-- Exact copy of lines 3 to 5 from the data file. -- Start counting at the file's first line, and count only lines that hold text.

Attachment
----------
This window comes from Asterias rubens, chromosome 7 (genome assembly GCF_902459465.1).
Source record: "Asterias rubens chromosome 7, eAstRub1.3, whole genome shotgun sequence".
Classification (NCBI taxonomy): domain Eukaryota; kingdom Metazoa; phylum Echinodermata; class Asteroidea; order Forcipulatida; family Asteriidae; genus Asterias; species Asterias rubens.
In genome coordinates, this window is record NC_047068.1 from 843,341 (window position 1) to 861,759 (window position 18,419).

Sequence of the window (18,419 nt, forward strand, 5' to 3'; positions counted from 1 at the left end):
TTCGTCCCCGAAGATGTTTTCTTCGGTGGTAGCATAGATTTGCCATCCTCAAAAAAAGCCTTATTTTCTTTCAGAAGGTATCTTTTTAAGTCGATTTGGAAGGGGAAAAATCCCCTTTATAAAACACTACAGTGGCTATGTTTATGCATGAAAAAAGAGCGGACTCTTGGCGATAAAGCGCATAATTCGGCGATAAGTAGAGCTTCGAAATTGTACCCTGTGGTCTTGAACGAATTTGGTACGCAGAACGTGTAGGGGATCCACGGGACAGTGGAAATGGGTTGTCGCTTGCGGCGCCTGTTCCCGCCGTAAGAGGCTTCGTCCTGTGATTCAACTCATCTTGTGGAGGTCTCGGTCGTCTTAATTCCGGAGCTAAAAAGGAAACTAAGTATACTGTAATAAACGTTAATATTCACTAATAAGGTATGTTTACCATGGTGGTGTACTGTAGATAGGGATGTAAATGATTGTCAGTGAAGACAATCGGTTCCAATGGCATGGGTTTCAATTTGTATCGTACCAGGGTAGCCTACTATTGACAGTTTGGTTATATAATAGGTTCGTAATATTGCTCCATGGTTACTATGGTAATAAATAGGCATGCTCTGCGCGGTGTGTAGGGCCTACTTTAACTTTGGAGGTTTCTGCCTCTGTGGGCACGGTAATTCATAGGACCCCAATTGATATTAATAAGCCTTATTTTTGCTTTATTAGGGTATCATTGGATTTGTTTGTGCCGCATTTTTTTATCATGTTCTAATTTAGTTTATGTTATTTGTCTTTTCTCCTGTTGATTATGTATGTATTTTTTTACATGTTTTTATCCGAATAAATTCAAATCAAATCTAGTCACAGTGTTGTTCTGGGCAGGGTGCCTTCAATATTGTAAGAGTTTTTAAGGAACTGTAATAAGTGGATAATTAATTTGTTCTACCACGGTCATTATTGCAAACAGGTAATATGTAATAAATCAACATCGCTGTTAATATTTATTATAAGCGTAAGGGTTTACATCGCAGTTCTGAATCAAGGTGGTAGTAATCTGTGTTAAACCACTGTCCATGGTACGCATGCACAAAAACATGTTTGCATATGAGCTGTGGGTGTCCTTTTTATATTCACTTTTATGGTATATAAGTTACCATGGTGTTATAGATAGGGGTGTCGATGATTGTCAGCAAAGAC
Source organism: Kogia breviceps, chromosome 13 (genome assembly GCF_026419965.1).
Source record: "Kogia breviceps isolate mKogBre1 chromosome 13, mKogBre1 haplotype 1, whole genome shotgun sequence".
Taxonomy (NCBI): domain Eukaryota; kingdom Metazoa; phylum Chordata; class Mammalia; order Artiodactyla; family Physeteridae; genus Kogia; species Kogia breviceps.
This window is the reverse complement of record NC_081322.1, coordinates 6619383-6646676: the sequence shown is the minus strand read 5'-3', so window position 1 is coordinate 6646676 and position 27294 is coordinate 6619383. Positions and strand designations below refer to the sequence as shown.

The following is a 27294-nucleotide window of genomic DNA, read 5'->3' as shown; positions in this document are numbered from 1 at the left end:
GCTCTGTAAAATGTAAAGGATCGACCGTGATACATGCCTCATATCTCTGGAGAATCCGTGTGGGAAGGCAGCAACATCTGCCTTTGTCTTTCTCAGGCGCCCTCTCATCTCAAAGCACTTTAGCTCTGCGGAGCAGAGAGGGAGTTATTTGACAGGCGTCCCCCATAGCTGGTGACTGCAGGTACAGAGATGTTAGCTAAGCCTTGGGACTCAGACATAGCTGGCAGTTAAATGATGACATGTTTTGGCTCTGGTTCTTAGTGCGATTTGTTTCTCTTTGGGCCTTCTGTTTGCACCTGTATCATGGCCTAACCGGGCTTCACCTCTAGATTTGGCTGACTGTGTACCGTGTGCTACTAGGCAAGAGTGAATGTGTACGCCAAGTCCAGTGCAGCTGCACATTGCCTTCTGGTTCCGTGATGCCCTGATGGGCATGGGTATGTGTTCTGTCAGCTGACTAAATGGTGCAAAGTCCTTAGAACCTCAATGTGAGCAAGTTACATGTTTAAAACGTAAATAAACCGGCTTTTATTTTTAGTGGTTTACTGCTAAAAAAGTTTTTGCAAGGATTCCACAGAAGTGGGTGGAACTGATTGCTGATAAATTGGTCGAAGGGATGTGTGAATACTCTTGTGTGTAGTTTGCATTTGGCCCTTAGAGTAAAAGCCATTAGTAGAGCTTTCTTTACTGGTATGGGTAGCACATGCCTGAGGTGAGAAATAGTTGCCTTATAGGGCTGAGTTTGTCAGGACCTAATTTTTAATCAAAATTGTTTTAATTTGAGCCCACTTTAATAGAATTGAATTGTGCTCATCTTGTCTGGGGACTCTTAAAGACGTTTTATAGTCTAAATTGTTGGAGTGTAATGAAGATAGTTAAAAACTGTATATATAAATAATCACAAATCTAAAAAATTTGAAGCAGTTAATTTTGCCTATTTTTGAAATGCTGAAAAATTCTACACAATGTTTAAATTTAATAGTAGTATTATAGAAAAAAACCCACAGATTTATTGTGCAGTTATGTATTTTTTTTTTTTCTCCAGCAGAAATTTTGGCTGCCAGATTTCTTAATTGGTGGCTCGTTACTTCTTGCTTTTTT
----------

Classification (NCBI taxonomy): domain Eukaryota; kingdom Metazoa; phylum Echinodermata; class Asteroidea; order Forcipulatida; family Asteriidae; genus Asterias; species Asterias rubens.
In genome coordinates, this window is record NC_047068.1 from 843,341 (window position 1) to 861,759 (window position 18,419).

Sequence of the window (18,419 nt, forward strand, 5' to 3'; positions counted from 1 at the left end):